Is it better today than in the past? You tell me. Nevertheless, the participants’ experiences with media salespeople reinforced a big need for an ad agency’s services.

“Going directly to the client” has always been and continues to be sharp stick in the eye for ad agencies— and rightfully so when you consider why advertisers hire an agency in the first place. Most reasonable and confident ad agencies have no problem granting the media access to the client if there’s a valid business reason to meet with the client. (By the way, a valid reason from the clients’ point of view is NOT to complain about their share of the most recent buy).

Agencies, however,  are livid when a media salesperson sees the client without informing them in advance. My experience is that going to the client “direct” (without informing the agency) rarely, if ever, works for the media seller.

Even if the media vendor insists on seeing the client (and the agency disagrees) an advance warning to the agency is always appreciated. Besides, it’s kind of cowardly to sneak around anyway isn’t it? The benefits of “going direct” are clearly outweighed by the long-term resentment usually harbored by the agency if they are blind-sided by the media.

Despite this, many media sales managers could care less about the long term resentment, especially if they are just making a “pit stop” in the market before they move on to another one.

If media buyers were the “e-mail police”, then there would be a lot of salespeople in jail right now. Agencies (and clients) state that salespeople who e-mail and/or fax multiple packages to them are a major nuisance and disrupt their business flow. One client related a story where a salesperson sent over 20 pages of a boiler-plate presentation that was designed for a drug store, but client they were “pitching” was actually a health spa.  THe seller didn’t even know what kind of business the client was in.

Others cite the irritation of broadcast salespeople mass e-mailing “fire sale” deals or “one size fits all” packages to them at the behest of an insistent sales manager.  

One buyer cited an example of a broadcast station trying to sell a Valentine’s Day package via e-mail to a local AIDS clinic represented by the agency! Another commented that if he ever saw another “Survivor Package” he would puke.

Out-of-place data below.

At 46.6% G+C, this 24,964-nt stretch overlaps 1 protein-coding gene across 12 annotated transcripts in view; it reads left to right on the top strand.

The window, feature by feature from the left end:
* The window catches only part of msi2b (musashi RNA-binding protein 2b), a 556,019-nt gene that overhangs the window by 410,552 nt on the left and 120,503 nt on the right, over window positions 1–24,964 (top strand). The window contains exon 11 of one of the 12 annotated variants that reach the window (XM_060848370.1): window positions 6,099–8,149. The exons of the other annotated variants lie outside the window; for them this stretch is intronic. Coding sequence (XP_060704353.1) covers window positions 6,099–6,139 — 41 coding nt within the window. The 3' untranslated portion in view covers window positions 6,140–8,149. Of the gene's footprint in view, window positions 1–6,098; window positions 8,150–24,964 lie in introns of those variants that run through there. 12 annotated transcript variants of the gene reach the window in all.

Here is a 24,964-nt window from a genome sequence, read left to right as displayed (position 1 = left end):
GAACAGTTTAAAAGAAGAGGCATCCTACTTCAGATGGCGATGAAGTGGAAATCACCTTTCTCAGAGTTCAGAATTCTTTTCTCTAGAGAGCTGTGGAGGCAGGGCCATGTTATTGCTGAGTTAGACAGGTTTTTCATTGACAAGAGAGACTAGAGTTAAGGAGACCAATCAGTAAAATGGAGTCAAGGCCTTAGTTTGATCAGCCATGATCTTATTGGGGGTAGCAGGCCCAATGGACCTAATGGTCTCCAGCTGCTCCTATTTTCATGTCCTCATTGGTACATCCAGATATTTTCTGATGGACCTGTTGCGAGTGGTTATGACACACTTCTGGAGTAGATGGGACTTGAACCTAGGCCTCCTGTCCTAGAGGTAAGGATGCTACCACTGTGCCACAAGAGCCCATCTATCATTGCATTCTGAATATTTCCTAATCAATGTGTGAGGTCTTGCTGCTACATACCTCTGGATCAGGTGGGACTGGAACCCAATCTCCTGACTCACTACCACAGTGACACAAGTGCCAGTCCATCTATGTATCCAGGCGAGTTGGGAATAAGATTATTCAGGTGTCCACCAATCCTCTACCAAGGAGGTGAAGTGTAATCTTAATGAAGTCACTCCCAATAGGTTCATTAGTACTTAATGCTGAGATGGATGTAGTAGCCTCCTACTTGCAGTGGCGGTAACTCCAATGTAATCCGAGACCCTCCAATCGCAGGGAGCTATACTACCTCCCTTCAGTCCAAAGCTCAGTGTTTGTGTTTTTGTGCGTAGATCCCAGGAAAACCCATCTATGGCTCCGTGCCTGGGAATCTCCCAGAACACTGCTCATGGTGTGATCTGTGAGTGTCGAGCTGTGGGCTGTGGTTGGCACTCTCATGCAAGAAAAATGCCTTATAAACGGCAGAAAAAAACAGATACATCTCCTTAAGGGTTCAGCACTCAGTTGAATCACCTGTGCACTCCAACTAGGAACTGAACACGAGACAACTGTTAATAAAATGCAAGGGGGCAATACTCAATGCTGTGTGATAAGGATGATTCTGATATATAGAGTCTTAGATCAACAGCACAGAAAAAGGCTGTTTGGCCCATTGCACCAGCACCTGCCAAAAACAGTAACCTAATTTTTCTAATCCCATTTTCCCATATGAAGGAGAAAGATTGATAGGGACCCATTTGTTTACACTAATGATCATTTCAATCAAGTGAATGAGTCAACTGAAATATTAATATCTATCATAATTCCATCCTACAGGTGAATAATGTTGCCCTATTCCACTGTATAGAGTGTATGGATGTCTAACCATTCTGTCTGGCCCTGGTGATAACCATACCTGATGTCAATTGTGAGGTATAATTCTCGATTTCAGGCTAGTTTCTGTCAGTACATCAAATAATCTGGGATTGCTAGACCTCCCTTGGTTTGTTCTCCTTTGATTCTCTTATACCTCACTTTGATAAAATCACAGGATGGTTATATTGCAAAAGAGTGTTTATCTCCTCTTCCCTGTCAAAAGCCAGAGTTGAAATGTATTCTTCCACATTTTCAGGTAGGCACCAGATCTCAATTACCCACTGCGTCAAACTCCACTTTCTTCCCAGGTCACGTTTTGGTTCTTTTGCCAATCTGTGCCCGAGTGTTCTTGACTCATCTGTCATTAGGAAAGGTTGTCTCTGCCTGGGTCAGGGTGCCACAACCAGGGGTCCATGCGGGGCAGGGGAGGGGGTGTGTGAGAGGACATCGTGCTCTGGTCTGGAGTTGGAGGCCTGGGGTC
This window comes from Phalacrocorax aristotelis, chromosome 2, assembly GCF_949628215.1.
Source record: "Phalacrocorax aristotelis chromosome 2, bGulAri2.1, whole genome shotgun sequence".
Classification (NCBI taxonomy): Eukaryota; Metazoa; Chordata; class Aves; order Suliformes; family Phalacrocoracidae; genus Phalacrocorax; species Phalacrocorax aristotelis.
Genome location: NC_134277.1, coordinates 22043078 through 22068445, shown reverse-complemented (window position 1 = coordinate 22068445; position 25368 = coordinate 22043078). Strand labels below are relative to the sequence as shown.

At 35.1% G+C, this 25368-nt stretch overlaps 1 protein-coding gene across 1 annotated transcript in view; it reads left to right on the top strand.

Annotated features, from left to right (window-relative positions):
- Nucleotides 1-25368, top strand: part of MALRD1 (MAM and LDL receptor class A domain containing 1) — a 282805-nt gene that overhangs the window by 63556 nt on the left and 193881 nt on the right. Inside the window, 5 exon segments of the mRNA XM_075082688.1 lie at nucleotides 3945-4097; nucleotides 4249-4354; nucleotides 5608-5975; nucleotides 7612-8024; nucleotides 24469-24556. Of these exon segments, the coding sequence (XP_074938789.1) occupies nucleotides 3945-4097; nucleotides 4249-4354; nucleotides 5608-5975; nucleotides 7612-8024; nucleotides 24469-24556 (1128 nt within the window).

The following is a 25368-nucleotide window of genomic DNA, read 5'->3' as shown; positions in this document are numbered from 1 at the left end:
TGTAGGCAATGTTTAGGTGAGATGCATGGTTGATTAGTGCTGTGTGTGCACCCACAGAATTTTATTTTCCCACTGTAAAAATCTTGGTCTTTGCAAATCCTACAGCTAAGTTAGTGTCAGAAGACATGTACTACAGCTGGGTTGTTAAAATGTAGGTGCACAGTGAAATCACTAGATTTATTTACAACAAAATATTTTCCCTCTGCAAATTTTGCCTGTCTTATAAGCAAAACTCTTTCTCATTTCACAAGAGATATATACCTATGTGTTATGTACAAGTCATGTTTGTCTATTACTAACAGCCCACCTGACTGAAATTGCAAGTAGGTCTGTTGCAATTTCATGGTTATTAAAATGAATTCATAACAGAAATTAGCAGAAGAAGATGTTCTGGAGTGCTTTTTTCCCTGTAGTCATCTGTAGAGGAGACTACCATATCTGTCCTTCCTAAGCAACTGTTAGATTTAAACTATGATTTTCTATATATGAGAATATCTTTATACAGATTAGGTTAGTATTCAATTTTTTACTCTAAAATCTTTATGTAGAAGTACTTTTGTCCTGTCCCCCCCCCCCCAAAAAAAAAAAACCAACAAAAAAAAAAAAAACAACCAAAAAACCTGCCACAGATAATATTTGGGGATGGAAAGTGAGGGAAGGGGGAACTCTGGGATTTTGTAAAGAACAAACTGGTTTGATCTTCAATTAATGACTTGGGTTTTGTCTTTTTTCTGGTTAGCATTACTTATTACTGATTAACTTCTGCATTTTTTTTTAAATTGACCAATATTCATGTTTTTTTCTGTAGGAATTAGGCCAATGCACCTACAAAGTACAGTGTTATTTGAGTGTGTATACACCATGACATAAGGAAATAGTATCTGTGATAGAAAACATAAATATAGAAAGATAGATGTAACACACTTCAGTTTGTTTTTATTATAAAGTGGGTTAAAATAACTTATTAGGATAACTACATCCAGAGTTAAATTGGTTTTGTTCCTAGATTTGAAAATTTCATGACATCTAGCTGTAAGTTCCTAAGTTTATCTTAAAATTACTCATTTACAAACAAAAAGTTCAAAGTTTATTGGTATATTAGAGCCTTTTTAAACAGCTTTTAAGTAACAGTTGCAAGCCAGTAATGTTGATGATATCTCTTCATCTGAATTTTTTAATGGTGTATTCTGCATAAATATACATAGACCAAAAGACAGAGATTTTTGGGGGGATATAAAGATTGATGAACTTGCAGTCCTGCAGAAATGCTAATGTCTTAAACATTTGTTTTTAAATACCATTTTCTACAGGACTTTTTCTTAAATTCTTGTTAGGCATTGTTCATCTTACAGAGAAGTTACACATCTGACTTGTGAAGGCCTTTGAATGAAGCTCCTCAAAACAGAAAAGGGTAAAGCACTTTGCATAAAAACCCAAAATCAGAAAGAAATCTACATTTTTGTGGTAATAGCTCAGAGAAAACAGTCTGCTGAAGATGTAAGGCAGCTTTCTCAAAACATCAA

And leave it to some radio companies to further irritate clients.

To illustrate, let’s play a quick word association game.

What is the first word that comes to mind when you see or hear the word “Cluster?”

(Don’t say it out loud next to your co-workers though).

If you thought of a “Goo Goo Cluster” candy then bar then you’re in the minority.

To quote one of my friends in radio sales management: “There’s only one word that goes with ‘cluster’. It starts with ‘F’ and it isn’t ‘friend’”.

Today’s radio companies’ insistence on selling time on all of its stations (appropriately referred to as “the cluster” by radio execs) has clearly taken precedence over the advertiser’s needs. This sentiment was previously expressed years ago in the Arbitron study titled “Radio’s Biggest Local Spenders Speak Out” presented at the Radio Advertising Bureau Manager’s Sales Conference. When asked about radio companies “packaging” multiple stations in proposals, a full 70% of those advertisers and agencies surveyed said that “multi-station packaging” made the job of buying radio “more difficult.”

The hard truth is that advertisers have been buying “clusters” of stations for years. Buyers could care less which company owns the station… they pick the best ones for their particular needs, so in essence they have been customizing their clusters for their clients’ needs.